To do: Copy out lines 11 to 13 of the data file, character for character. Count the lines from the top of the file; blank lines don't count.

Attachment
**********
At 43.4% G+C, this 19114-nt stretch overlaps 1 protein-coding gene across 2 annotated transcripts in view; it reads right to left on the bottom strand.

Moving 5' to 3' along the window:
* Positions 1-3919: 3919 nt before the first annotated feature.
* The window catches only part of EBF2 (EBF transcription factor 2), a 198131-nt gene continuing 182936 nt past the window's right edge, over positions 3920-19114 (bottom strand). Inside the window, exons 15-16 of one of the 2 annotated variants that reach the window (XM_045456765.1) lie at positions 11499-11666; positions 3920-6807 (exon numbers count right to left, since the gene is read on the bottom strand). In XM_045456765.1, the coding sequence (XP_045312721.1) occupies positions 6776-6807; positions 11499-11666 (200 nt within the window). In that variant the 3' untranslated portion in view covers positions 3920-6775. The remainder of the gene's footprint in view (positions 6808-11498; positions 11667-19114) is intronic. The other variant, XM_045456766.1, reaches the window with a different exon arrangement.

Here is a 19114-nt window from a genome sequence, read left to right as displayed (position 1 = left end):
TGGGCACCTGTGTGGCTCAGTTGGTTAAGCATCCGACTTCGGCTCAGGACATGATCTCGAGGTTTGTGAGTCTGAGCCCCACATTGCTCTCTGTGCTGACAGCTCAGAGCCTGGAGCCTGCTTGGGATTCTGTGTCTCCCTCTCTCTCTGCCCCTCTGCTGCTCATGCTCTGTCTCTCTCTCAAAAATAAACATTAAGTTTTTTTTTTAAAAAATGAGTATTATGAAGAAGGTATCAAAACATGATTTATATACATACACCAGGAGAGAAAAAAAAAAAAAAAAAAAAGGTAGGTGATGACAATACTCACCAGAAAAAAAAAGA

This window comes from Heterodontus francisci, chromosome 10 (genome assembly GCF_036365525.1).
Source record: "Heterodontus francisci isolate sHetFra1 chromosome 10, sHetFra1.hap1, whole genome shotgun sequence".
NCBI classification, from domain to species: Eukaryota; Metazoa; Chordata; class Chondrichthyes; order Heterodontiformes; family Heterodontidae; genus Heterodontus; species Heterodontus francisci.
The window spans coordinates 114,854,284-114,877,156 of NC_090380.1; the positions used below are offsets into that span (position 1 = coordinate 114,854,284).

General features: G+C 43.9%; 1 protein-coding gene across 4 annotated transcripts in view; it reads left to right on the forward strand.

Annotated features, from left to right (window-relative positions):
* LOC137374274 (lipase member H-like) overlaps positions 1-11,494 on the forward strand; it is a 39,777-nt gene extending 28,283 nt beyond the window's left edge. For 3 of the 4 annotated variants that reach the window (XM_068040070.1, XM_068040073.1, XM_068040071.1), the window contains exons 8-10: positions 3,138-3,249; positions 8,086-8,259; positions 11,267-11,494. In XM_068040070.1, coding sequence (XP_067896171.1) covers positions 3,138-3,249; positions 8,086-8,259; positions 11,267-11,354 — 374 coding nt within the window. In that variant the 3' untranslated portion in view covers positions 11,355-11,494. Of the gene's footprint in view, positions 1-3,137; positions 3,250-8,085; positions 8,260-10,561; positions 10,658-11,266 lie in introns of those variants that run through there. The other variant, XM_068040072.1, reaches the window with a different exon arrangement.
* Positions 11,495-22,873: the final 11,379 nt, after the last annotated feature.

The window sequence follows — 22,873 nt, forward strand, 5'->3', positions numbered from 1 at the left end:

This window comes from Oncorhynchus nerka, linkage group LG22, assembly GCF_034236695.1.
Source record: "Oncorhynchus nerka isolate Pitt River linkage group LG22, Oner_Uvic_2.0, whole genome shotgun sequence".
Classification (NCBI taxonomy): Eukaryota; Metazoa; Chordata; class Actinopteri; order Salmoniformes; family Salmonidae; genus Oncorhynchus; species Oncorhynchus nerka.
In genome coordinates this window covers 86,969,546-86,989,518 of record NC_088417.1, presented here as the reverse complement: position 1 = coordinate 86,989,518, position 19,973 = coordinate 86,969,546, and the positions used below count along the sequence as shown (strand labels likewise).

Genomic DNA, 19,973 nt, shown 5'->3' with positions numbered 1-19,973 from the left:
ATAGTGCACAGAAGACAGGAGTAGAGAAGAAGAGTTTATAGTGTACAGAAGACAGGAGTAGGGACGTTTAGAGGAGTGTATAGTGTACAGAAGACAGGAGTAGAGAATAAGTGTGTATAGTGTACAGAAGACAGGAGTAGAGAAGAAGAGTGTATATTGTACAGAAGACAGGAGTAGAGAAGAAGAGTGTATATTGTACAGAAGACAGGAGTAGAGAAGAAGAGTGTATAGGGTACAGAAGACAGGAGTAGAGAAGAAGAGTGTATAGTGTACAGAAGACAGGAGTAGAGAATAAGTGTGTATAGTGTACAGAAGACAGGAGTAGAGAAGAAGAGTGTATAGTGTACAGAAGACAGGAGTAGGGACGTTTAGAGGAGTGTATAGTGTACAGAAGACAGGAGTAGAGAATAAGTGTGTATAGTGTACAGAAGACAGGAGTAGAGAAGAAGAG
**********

General features: G+C 43.9%; 1 protein-coding gene across 4 annotated transcripts in view; it reads left to right on the forward strand.

Annotated features, from left to right (window-relative positions):
* LOC137374274 (lipase member H-like) overlaps positions 1-11,494 on the forward strand; it is a 39,777-nt gene extending 28,283 nt beyond the window's left edge. For 3 of the 4 annotated variants that reach the window (XM_068040070.1, XM_068040073.1, XM_068040071.1), the window contains exons 8-10: positions 3,138-3,249; positions 8,086-8,259; positions 11,267-11,494. In XM_068040070.1, coding sequence (XP_067896171.1) covers positions 3,138-3,249; positions 8,086-8,259; positions 11,267-11,354 — 374 coding nt within the window. In that variant the 3' untranslated portion in view covers positions 11,355-11,494. Of the gene's footprint in view, positions 1-3,137; positions 3,250-8,085; positions 8,260-10,561; positions 10,658-11,266 lie in introns of those variants that run through there. The other variant, XM_068040072.1, reaches the window with a different exon arrangement.